Celebrating Women in Leadership roles

Local News

CENTRAL ILLINOIS (WCIA) — Right here in Central Illinois, a number of women are leading their cities as mayors and paving the way for a younger generation in government.

Three neighboring cities: Champaign, Urbana and Savoy are all led by women. Deb Feinen, Diane Marlin and Joan Dykstra have worked together over the years in government and have collaborated on projects.

“There are many time where we are in governmental meetings. We’re on the slow ride for charity.”

All the mayors were inspired to start in politics differently. For Mayor Marlin, it started in the 70s while she was in college. Back then, leadership in government wasn’t the same as it is now.

“There were no women elected officials. There were no women school board members. There were no women council members. No women mayors that I can think of.”

As for Mayor Feinen, a woman inspired her to get involved with politics. Her mother was a circuit clerk for 20-years.

“I grew up knocking on doors and attending meetings and things like that and got very interested in public service.”

Feinen ran for county board right out of law school, serving 14-years. But, it wasn’t an easy journey as she was only one of two women serving during the time.

“It was hard to be taken seriously. It took a long time to earn the respect of the people that I work with. I think I was able to do that and over time.”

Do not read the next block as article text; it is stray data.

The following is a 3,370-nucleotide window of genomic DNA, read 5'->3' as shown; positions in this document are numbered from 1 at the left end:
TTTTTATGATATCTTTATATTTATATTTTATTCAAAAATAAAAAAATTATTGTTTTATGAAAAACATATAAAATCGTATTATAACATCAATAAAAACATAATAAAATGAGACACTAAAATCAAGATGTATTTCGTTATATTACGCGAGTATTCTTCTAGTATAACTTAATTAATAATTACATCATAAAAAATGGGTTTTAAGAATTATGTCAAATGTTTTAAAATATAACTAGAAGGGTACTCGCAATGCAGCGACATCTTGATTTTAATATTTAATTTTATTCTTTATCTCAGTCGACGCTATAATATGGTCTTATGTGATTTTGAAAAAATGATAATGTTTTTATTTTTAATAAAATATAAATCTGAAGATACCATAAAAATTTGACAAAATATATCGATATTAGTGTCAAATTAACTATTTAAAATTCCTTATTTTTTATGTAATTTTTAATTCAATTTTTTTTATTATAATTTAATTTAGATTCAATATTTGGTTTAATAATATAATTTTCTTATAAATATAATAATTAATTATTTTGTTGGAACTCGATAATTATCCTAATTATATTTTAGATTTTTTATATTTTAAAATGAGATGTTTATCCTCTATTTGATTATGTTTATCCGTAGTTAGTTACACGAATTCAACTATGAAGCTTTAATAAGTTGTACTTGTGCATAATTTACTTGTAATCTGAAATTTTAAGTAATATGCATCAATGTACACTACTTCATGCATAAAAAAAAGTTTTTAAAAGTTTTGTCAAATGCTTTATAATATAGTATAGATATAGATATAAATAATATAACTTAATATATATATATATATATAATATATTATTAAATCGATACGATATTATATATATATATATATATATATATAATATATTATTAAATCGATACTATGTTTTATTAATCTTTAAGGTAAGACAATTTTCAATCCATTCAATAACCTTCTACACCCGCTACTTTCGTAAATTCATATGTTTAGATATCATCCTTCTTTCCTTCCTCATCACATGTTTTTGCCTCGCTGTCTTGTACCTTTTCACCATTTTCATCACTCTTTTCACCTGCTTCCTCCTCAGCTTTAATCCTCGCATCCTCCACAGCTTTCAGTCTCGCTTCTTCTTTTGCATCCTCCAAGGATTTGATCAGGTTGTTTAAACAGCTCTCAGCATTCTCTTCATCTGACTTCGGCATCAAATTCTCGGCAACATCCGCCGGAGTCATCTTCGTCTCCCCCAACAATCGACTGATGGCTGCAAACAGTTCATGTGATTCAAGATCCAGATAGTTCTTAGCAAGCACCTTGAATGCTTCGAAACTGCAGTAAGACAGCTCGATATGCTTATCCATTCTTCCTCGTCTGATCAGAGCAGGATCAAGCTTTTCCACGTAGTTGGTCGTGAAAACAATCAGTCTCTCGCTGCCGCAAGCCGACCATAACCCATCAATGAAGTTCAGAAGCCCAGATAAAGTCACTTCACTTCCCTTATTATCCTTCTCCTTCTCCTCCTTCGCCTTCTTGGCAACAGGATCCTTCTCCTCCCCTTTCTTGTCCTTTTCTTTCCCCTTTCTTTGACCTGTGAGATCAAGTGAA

Later, she became a council member for the city of Champaign, then ran for mayor.

In Savoy, Mayor Dykstra has been an elected official since 1991. She served as county board member then became a trustee and, in 2017, she was elected mayor. She says, while a role in government comes with criticism, it’s doable.

“Politics is not for the faint of heart. It takes some courage to run for office and then it takes some time out from your life because most people do have regular jobs in addition to the public service.”

All three mayors encourage young women to get involved with politics.

“You start on maybe the planning commission of your town. It’s very doable. You work it into your schedule. You get a feel for your town. You find out if you’re really cut out for that. Then, you can go, I could run for trustee, I could run for mayor. The sky’s the limit. There’s nothing young women can’t do.”

“Girls need to be aware that they don’t need to be the note taker in the room. They don’t need to be the one who takes on every project as the man is getting up and walking out. That they should share their opinions and be assertive and they have a lot to give to this community or whatever it is that they decide to do.”

“People are finally accepting the fact that women deserve and we are demanding equal time and equal voice and equal say in things.”

Women serving as role models in leaderships for future generations aren’t limited to a few. St. Joseph, Decatur and Forsyth are some other area towns led by women.

Just this past midterm election season, a record 117 women won elections around the country.

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